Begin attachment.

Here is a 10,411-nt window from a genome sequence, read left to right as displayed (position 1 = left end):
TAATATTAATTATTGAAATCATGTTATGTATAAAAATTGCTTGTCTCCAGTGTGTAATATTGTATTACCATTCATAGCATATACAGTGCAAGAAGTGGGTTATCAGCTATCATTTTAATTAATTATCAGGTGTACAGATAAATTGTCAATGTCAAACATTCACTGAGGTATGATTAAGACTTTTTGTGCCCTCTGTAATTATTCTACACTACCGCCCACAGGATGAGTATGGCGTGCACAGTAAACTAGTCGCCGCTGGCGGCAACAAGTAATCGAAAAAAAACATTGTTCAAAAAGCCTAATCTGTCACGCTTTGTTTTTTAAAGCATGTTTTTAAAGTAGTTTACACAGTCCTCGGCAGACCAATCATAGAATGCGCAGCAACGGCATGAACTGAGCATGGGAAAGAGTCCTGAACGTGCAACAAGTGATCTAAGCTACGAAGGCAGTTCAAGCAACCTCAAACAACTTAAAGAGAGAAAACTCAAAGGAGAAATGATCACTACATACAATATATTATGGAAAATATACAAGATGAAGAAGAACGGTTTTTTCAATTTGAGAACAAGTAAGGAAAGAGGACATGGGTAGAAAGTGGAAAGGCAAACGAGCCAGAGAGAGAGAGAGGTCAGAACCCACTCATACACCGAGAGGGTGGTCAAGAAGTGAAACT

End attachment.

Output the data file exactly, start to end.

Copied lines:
Here is a 10,411-nt window from a genome sequence, read left to right as displayed (position 1 = left end):
TAATATTAATTATTGAAATCATGTTATGTATAAAAATTGCTTGTCTCCAGTGTGTAATATTGTATTACCATTCATAGCATATACAGTGCAAGAAGTGGGTTATCAGCTATCATTTTAATTAATTATCAGGTGTACAGATAAATTGTCAATGTCAAACATTCACTGAGGTATGATTAAGACTTTTTGTGCCCTCTGTAATTATTCTACACTACCGCCCACAGGATGAGTATGGCGTGCACAGTAAACTAGTCGCCGCTGGCGGCAACAAGTAATCGAAAAAAAACATTGTTCAAAAAGCCTAATCTGTCACGCTTTGTTTTTTAAAGCATGTTTTTAAAGTAGTTTACACAGTCCTCGGCAGACCAATCATAGAATGCGCAGCAACGGCATGAACTGAGCATGGGAAAGAGTCCTGAACGTGCAACAAGTGATCTAAGCTACGAAGGCAGTTCAAGCAACCTCAAACAACTTAAAGAGAGAAAACTCAAAGGAGAAATGATCACTACATACAATATATTATGGAAAATATACAAGATGAAGAAGAACGGTTTTTTCAATTTGAGAACAAGTAAGGAAAGAGGACATGGGTAGAAAGTGGAAAGGCAAACGAGCCAGAGAGAGAGAGAGGTCAGAACCCACTCATACACCGAGAGGGTGGTCAAGAAGTGAAACT